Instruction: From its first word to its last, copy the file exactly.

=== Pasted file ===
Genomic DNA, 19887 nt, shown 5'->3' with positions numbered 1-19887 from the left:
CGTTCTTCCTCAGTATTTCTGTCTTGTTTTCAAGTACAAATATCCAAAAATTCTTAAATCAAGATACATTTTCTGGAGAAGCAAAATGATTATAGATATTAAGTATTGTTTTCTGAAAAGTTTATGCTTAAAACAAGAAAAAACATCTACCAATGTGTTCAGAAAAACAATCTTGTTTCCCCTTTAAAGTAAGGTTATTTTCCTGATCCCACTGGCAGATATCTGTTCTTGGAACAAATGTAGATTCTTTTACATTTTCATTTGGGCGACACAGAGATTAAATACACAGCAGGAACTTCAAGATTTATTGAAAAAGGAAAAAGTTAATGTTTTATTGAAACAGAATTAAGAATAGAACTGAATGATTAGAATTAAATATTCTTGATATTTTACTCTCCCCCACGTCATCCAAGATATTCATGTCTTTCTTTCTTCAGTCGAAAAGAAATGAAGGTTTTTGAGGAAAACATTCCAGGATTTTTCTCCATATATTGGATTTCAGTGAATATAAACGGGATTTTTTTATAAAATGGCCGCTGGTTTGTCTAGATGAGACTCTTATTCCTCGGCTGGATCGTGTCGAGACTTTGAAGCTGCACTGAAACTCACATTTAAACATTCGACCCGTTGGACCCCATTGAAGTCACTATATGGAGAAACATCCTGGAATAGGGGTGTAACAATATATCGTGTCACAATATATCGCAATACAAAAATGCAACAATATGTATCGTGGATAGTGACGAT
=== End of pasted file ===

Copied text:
Genomic DNA, 19887 nt, shown 5'->3' with positions numbered 1-19887 from the left:
CGTTCTTCCTCAGTATTTCTGTCTTGTTTTCAAGTACAAATATCCAAAAATTCTTAAATCAAGATACATTTTCTGGAGAAGCAAAATGATTATAGATATTAAGTATTGTTTTCTGAAAAGTTTATGCTTAAAACAAGAAAAAACATCTACCAATGTGTTCAGAAAAACAATCTTGTTTCCCCTTTAAAGTAAGGTTATTTTCCTGATCCCACTGGCAGATATCTGTTCTTGGAACAAATGTAGATTCTTTTACATTTTCATTTGGGCGACACAGAGATTAAATACACAGCAGGAACTTCAAGATTTATTGAAAAAGGAAAAAGTTAATGTTTTATTGAAACAGAATTAAGAATAGAACTGAATGATTAGAATTAAATATTCTTGATATTTTACTCTCCCCCACGTCATCCAAGATATTCATGTCTTTCTTTCTTCAGTCGAAAAGAAATGAAGGTTTTTGAGGAAAACATTCCAGGATTTTTCTCCATATATTGGATTTCAGTGAATATAAACGGGATTTTTTTATAAAATGGCCGCTGGTTTGTCTAGATGAGACTCTTATTCCTCGGCTGGATCGTGTCGAGACTTTGAAGCTGCACTGAAACTCACATTTAAACATTCGACCCGTTGGACCCCATTGAAGTCACTATATGGAGAAACATCCTGGAATAGGGGTGTAACAATATATCGTGTCACAATATATCGCAATACAAAAATGCAACAATATGTATCGTGGATAGTGACGAT